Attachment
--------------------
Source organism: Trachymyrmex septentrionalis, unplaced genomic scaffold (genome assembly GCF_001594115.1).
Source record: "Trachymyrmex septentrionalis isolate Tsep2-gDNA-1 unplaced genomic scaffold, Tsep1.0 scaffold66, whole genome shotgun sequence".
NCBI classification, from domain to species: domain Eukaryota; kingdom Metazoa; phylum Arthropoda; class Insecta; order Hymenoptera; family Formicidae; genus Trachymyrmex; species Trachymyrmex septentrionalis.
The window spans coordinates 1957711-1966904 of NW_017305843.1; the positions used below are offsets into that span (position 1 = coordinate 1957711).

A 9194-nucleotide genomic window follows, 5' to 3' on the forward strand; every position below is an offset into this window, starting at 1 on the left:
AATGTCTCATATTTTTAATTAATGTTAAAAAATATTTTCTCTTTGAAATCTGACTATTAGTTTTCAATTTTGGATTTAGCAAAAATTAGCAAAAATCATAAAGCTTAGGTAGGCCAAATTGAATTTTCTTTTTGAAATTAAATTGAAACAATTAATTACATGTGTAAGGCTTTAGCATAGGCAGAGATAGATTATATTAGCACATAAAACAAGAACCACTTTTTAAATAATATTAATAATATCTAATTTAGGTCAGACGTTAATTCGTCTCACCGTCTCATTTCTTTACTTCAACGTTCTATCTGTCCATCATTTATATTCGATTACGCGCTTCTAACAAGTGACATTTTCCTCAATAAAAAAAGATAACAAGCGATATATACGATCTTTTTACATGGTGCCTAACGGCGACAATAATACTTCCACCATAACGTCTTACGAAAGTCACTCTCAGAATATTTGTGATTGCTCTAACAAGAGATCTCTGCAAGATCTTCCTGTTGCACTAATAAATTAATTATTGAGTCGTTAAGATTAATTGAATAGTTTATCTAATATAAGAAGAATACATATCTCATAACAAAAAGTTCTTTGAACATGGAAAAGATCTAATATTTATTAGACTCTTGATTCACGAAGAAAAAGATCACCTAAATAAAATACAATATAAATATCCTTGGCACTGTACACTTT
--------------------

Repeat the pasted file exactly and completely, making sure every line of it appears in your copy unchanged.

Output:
Source organism: Trachymyrmex septentrionalis, unplaced genomic scaffold (genome assembly GCF_001594115.1).
Source record: "Trachymyrmex septentrionalis isolate Tsep2-gDNA-1 unplaced genomic scaffold, Tsep1.0 scaffold66, whole genome shotgun sequence".
NCBI classification, from domain to species: domain Eukaryota; kingdom Metazoa; phylum Arthropoda; class Insecta; order Hymenoptera; family Formicidae; genus Trachymyrmex; species Trachymyrmex septentrionalis.
The window spans coordinates 1957711-1966904 of NW_017305843.1; the positions used below are offsets into that span (position 1 = coordinate 1957711).

A 9194-nucleotide genomic window follows, 5' to 3' on the forward strand; every position below is an offset into this window, starting at 1 on the left:
AATGTCTCATATTTTTAATTAATGTTAAAAAATATTTTCTCTTTGAAATCTGACTATTAGTTTTCAATTTTGGATTTAGCAAAAATTAGCAAAAATCATAAAGCTTAGGTAGGCCAAATTGAATTTTCTTTTTGAAATTAAATTGAAACAATTAATTACATGTGTAAGGCTTTAGCATAGGCAGAGATAGATTATATTAGCACATAAAACAAGAACCACTTTTTAAATAATATTAATAATATCTAATTTAGGTCAGACGTTAATTCGTCTCACCGTCTCATTTCTTTACTTCAACGTTCTATCTGTCCATCATTTATATTCGATTACGCGCTTCTAACAAGTGACATTTTCCTCAATAAAAAAAGATAACAAGCGATATATACGATCTTTTTACATGGTGCCTAACGGCGACAATAATACTTCCACCATAACGTCTTACGAAAGTCACTCTCAGAATATTTGTGATTGCTCTAACAAGAGATCTCTGCAAGATCTTCCTGTTGCACTAATAAATTAATTATTGAGTCGTTAAGATTAATTGAATAGTTTATCTAATATAAGAAGAATACATATCTCATAACAAAAAGTTCTTTGAACATGGAAAAGATCTAATATTTATTAGACTCTTGATTCACGAAGAAAAAGATCACCTAAATAAAATACAATATAAATATCCTTGGCACTGTACACTTT